A third question posed by Zogby proved the point. What if the thousands of casualties were "Iraqi military" instead of Iraqi civilians? In that scenario, women opposed war by five points, while men favored it by 33 points. The difference between men and women in this scenario was five points greater than in the scenario with U.S. troop casualties, and seven points greater than in the scenario with Iraqi civilian casualties. In short, being male raises your tolerance for foreign civilian casualties, but not as strongly as it raises your tolerance for foreign or even U.S. military casualties. Morality trumps xenophobia.

Are men really so scrupulous? Let's go back to that April 2003 Los Angeles Times poll. Respondents were asked to choose between two positions. One was, "Even though this is war, the U.S. military is doing the right thing in trying not to bomb areas where Iraqi civilians are being used as human shields." The second was, "This is war, so the U.S. military should bomb any Iraqi military position they think is necessary, regardless of whether Iraqi civilians are being used as human shields." Women picked the don't-bomb position by a margin of 38 points (63 to 25). Men picked it by a margin of 43 points (67 to 24). Men were more reluctant than women to kill.

Sometimes it's hard to find the male war ethic in the midst of men's tolerance for bloodshed. But it's there. In March 2003, a Post survey  asked Americans whether we "should strike Iraqi military targets even if they are located in areas where civilians might be killed." By a margin of 18 points, men were more willing than women to strike the targets. But by a margin of 20 points, men were more opposed than women to "attack[ing] Iraq with nuclear weapons" in response to a chemical or biological assault on American troops. The more indiscriminate the weapon—a nuclear missile, as opposed to a laser-guided conventional bomb—the more uneasy men become.

What bothers men isn't nukes per se, but the prospect of slaughtering civilians. In March 2002, a USA Today/CNN/Gallup poll asked, "If the U.S. were attacked by terrorists using nuclear weapons, do you think the United States would be justified or not justified in using nuclear weapons against training camps and other facilities used by the terrorists that the U.S. believes were responsible for the attack?" Women said yes by a margin of 29 points. Men said yes by a margin of 47 points—an 18-point gap. But when the question was rephrased to ask whether we'd be justified in nuking "major cities in countries that harbor the terrorists," the gender gap shrank from 18 points to three.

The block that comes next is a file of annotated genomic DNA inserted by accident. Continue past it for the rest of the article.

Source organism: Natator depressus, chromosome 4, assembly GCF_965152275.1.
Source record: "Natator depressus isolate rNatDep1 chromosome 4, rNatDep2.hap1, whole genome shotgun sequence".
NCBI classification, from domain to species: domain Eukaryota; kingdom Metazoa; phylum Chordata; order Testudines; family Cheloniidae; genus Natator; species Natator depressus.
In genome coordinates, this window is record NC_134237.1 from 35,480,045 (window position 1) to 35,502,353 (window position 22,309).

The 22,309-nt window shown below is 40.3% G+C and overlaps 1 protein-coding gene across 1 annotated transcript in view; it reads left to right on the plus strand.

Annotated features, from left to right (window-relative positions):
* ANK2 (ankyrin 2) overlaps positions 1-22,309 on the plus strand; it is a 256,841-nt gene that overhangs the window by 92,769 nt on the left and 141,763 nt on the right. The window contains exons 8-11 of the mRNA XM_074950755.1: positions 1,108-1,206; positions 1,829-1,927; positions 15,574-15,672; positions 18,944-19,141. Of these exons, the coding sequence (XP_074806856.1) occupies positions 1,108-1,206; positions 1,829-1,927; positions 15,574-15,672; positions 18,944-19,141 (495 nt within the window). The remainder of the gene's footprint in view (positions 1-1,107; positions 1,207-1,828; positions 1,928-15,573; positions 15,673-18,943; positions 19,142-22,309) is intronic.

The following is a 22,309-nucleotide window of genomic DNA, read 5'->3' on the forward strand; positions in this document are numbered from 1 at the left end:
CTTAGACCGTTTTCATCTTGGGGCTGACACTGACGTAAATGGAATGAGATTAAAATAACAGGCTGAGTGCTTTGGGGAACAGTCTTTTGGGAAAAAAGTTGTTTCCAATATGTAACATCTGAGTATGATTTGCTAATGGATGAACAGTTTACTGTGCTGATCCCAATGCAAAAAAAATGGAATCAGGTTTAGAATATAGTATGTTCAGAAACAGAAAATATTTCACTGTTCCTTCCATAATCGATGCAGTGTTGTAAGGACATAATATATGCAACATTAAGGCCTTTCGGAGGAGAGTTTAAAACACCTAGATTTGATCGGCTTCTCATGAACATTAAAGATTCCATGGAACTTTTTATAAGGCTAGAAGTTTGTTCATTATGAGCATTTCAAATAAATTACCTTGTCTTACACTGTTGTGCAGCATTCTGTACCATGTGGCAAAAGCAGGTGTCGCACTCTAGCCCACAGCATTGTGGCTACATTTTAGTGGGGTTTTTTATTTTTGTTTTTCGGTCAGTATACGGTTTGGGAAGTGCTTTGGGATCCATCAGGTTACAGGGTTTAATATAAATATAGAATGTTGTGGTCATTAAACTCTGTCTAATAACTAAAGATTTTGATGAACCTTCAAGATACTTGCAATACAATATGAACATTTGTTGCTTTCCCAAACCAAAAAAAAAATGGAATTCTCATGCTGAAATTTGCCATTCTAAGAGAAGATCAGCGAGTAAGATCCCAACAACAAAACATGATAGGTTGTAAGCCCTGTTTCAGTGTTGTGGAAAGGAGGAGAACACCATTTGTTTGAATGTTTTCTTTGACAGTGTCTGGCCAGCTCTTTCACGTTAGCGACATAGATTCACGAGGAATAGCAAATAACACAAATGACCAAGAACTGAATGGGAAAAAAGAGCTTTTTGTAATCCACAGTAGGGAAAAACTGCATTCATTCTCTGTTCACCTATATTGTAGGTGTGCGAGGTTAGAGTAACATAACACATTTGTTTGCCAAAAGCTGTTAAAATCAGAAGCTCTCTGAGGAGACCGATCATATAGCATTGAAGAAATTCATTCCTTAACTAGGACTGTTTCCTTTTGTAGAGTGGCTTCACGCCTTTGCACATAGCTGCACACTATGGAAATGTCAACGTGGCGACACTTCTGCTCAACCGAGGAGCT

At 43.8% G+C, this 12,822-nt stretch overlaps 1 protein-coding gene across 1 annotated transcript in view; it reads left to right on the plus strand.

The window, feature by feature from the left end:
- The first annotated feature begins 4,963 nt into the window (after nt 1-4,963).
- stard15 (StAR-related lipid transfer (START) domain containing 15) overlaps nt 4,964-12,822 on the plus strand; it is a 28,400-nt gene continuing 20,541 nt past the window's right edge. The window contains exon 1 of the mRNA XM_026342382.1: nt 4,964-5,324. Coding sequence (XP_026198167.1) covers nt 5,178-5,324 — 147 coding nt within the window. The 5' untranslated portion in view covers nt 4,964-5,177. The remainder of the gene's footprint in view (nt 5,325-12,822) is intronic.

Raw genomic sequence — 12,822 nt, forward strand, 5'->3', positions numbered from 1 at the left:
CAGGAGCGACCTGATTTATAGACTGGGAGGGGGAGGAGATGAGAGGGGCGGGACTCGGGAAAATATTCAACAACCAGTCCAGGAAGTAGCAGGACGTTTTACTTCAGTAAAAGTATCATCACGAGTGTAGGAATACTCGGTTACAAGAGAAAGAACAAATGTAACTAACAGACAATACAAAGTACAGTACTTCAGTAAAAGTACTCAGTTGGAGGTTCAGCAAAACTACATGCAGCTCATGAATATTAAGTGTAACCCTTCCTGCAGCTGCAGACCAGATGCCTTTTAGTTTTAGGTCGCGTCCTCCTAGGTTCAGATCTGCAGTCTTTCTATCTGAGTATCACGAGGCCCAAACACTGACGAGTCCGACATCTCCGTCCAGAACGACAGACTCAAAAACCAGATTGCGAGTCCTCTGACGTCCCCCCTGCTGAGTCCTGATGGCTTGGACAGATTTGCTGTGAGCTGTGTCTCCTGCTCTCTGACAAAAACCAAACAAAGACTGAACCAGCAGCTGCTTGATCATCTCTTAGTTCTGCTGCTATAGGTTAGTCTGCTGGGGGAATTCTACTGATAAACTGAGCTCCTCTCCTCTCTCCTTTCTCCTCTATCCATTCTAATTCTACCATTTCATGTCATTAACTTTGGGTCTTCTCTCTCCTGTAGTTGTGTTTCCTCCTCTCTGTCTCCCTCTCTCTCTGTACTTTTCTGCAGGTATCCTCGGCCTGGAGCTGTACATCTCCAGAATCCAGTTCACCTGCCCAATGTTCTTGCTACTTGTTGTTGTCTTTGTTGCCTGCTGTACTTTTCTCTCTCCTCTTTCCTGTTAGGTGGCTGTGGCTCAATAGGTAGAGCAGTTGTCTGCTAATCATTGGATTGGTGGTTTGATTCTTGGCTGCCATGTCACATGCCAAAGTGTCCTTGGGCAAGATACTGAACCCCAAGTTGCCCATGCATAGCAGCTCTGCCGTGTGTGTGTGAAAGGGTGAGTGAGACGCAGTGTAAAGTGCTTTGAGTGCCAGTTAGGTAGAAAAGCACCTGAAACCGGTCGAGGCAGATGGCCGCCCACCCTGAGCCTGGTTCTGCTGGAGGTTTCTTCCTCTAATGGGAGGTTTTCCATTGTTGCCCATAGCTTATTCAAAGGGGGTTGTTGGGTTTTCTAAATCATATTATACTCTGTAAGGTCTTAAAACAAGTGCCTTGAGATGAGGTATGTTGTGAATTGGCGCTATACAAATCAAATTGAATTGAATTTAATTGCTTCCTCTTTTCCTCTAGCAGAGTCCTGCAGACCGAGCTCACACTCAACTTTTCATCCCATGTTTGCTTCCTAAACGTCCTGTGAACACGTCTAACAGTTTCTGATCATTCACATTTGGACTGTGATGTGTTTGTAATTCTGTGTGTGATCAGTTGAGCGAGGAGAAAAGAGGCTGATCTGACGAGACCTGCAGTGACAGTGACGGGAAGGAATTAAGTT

You can't experiment with electric shocks in a poll—not yet, at least—but the next best thing is to ask about torture. Men outscore women by about 15 points in their willingness to administer torture, while women convey more intense empathy for its victims. In May 2004, when the Abu Ghraib scandal erupted, 39 percent of American women in a Post survey  said they were angry about it; only 22 percent of men said the same.

What's interesting is what happened to men's feelings over time. Shortly after the Abu Ghraib story broke, a USA Today survey asked Americans whether the abuse "bothers you a great deal, a fair amount, not much, or not at all." Eighty-three percent of women said they were bothered a great deal or a fair amount. Seventy-five percent of men said the same—an eight-point gender gap. A year later, the Army announced that as a result of its investigation, no high-level military officials would be punished. USA Today repeated its poll question and found that on average, one of every seven women who had previously claimed to be bothered a great deal or a fair amount no longer felt that way. The same loss of concern had happened to two of every seven men who had previously expressed such feelings, widening the gender gap from eight points to 17. Time, fading memory, and a verdict had relieved men's distress at twice the rate of women's.

The polls are in, and we men are guilty as charged: more judgment, less empathy, more schadenfreude. But what happens when empathy and schadenfreude collide? Three months ago, a Newsweek/PSRA poll asked Americans whether they'd "support the use of torture by U.S. military or intelligence personnel if it might lead to the prevention of a major terrorist attack." Two-thirds of the men said yes; only half the women agreed. Then respondents were asked whether they'd still support torture if it "makes it more likely that Americans will be tortured by our enemies." Schadenfreude for terrorists vs. empathy for Americans. What to do?

Among respondents who had supported torture on the first question, more than half the women dropped out. But more than two-thirds of the men said they'd still do it, making men twice as willing as women to trade torture for torture. How many men would do it to head off the attack? How many would do it just because the bastards deserve it? Who knows what hatred of evil lurks in the hearts of men?

Human Nature thanks Jodie Allen of the Pew Research Center, Jay Campbell of Hart Research, Claudia Deane of the Washington Post, Stacy DiAngelo of Princeton Survey Research Associates, Susan Page of USA Today, and Fritz Wenzel of Zogby International.